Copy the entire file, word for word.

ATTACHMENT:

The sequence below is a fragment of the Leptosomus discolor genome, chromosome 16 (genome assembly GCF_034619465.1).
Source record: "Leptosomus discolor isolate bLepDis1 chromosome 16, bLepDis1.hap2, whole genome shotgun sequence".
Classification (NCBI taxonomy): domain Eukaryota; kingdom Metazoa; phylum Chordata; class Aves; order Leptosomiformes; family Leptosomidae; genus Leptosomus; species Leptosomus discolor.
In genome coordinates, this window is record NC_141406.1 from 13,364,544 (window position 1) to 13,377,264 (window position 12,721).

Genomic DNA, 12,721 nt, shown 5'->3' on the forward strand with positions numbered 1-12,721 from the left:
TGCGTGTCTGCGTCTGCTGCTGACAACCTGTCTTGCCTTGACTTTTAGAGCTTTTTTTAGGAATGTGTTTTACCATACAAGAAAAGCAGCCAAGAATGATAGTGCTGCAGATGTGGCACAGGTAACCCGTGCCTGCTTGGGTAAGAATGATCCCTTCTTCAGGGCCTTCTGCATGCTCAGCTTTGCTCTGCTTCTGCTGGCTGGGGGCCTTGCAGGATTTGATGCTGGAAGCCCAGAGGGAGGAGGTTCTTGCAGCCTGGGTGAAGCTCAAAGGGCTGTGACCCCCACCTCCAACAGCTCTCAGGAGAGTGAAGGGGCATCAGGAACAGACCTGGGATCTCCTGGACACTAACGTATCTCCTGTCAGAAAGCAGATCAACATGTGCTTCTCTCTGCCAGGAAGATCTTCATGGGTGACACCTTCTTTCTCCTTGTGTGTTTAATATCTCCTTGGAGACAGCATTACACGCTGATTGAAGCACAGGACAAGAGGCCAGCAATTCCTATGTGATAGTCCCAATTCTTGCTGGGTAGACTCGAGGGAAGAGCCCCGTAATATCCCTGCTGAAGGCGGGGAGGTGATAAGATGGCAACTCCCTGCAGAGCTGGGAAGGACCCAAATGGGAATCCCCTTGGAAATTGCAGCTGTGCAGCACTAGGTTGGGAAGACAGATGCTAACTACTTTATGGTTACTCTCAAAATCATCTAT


The sequence below is a fragment of the Leptosomus discolor genome, chromosome 16 (genome assembly GCF_034619465.1).
Source record: "Leptosomus discolor isolate bLepDis1 chromosome 16, bLepDis1.hap2, whole genome shotgun sequence".
Classification (NCBI taxonomy): domain Eukaryota; kingdom Metazoa; phylum Chordata; class Aves; order Leptosomiformes; family Leptosomidae; genus Leptosomus; species Leptosomus discolor.
In genome coordinates, this window is record NC_141406.1 from 13,364,544 (window position 1) to 13,377,264 (window position 12,721).

Genomic DNA, 12,721 nt, shown 5'->3' on the forward strand with positions numbered 1-12,721 from the left:
TGCGTGTCTGCGTCTGCTGCTGACAACCTGTCTTGCCTTGACTTTTAGAGCTTTTTTTAGGAATGTGTTTTACCATACAAGAAAAGCAGCCAAGAATGATAGTGCTGCAGATGTGGCACAGGTAACCCGTGCCTGCTTGGGTAAGAATGATCCCTTCTTCAGGGCCTTCTGCATGCTCAGCTTTGCTCTGCTTCTGCTGGCTGGGGGCCTTGCAGGATTTGATGCTGGAAGCCCAGAGGGAGGAGGTTCTTGCAGCCTGGGTGAAGCTCAAAGGGCTGTGACCCCCACCTCCAACAGCTCTCAGGAGAGTGAAGGGGCATCAGGAACAGACCTGGGATCTCCTGGACACTAACGTATCTCCTGTCAGAAAGCAGATCAACATGTGCTTCTCTCTGCCAGGAAGATCTTCATGGGTGACACCTTCTTTCTCCTTGTGTGTTTAATATCTCCTTGGAGACAGCATTACACGCTGATTGAAGCACAGGACAAGAGGCCAGCAATTCCTATGTGATAGTCCCAATTCTTGCTGGGTAGACTCGAGGGAAGAGCCCCGTAATATCCCTGCTGAAGGCGGGGAGGTGATAAGATGGCAACTCCCTGCAGAGCTGGGAAGGACCCAAATGGGAATCCCCTTGGAAATTGCAGCTGTGCAGCACTAGGTTGGGAAGACAGATGCTAACTACTTTATGGTTACTCTCAAAATCATCTAT